Meditating with Demons: How to Love Those Wounded Aspects of Your Self Back into the Present Moment.
Our ego, according to the Buddhist teachings, is nothing more than an undeveloped aspect of experience. It is fragments of our person, a personality. Furthermore, an ego is not a noun—they certainly present themselves as if they were solid characters, but, in fact, they are systemic processes of repressed energy orbiting around a fixed idea about how “I” should be.
“The ego” is a manufactured misunderstanding. Everyday we cycle through an astonishing number of worlds. We have dozens of egos, and every one of them are shards of our true self that were shaved off by an inability to relate to some dimension of our journey. “The ego” is always seen as the bad guy, so to speak. It is the classically selfish personality that is blamed for all of our troubles.
It is like the devil. But, like most devils, “the ego” is just a scapegoat. If we are willing to reconnect with these undeveloped personalities through non-judgmental awareness, we will see that “the ego”—how I should be—is just a shell. It is the container that is used to conceal the one thing we fear most, fear itself.
Every ego is a limited expectation of the Self inspired by fear. The fixed ideas about how we should be, by themselves, are insubstantial. They are validated by fear, which dates back to some historical event that was traumatic or unacceptable—an experience we were incapable of relating to. We literally couldn’t accept it. We did not know how. While the fear may have its origins in our past, it continues to be a governing force in our lives. This force is the dark side—the personification of those underlying threads of paranoia and insecurity that perpetuate the vicious cycles of repression and ignore-ance we can’t seem to escape. It is fear—how things shouldn’t be—that supplies the gravitational center of an ego centric world with it’s density.
Our worlds are orbiting around karmic impressions—energetic and emotional charges that are associated with the historical events we failed to relate to. These energies remain entangled by somatic tension and ignore-ance—physical oppression and obsessive brands of entertainment that anesthetize us or attempt to wrap our deepest, darkest fears in a pretty package. I am not speaking of a particular fear, but fear in-and-of itself. We may be afraid of intimacy, loneliness, success, or failure, but all of them share this basic element of fear. I am talking about primal fear. It is not actually intimacy that we are afraid of; we are afraid of fear—the inability to relate, which at some point in our past intimacy introduced us to.
Primal fear is the basic premise, upon which the ego’s story is constructed—the belief that if we were to open up and relate we would be swept away by a flood of energy. The ego resists the energy because it does not know how to relate to it. So, it tries to repress the energy or bottle it up. This energy is translated as fear, because when we try to bottle it up or try to control it, the situation becomes explosive. The energy is too much for a container. It begins to appear aggressive. It is the way we are relating to the energy that is creating the appearance of aggression.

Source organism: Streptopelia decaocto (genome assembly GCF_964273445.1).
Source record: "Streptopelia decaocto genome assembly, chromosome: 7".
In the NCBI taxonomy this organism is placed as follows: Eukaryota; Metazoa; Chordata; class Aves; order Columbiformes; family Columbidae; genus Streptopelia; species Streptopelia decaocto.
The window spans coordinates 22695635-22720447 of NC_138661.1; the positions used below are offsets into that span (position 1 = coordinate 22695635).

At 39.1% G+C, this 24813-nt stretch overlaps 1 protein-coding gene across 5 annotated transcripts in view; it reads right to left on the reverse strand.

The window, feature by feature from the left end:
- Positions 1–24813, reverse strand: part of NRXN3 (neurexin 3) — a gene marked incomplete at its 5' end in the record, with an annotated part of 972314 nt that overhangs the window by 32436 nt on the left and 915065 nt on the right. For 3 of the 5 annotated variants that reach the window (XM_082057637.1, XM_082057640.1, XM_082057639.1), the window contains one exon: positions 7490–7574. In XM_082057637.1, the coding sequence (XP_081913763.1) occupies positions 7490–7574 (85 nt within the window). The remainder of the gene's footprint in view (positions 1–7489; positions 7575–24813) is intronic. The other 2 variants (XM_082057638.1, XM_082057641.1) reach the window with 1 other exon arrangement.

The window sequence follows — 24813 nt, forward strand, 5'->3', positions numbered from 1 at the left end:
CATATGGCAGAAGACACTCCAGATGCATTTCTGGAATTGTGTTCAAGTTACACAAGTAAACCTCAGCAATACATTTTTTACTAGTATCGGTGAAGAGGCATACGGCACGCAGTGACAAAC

“Enlightenment is not imagining figures of light but making the darkness conscious.” ~ Carl Gustav Jung
The spiritual path could be defined as an endless process of individuation, in which we change directions and begin to explore this inner universe—a recollection of the basic energy that constitutes Life. We have to reconnect with these undeveloped personalities and breathe space into their hearts. Space is the spring, from which, the waters of eternal life flow. So, reconnecting with these personalities and defending the space they need to continue their development means being willing to sit, unmoved or completely grounded, and watch as these monstrous visions of our dark side emerge from and return to space.
There is no reason to fear this energy—it is the quality of space that gives birth to our life. But knowing this in theory is not enough. We have to feel the fear. We have to taste it. It is like licking honey off of a razor blade. Licking that honey off of the razor’s edge is a great demonstration of love and courage. It takes an immense amount of courage to sit through fear. This courage to be in space is the basic principle of meditation practice. If you sit until you want to get up, but just continue to sit and watch the desire to get up without being moved one way or the other, you will soon be initiated into this dark space and develop a profound appreciation for the haunting silence of your radiant mind.
If we turn the impartial eye of fearless honesty towards even the darkest and most hideous personality in our wardrobe, we will see that it is characterized by the emotional maturity of a neglected youth and we will be inspired to act compassionately by defending the space it needs to liberate itself—we will gladly offer our conscious self up as nourishment and openly receive the return of our misplaced self. In order to do this, we have to reconnect it with the earth.
“Too often, people think that solving the world’s problems is based on conquering the earth, rather than touching the earth, touching ground.” ~ Chogyam Trungpa Rinpoche
Meditation is the willingness to put aside all aggression and judgment and simply see the union of space and energy—our true Self—at the core of the most vile and terrifying shard of our Self. Then, just as the Buddha did, we have to touch the earth. We have to love that wounded aspect of our Self back into the present moment. That is individuation. That is awakening.
Editor: Waylon L.
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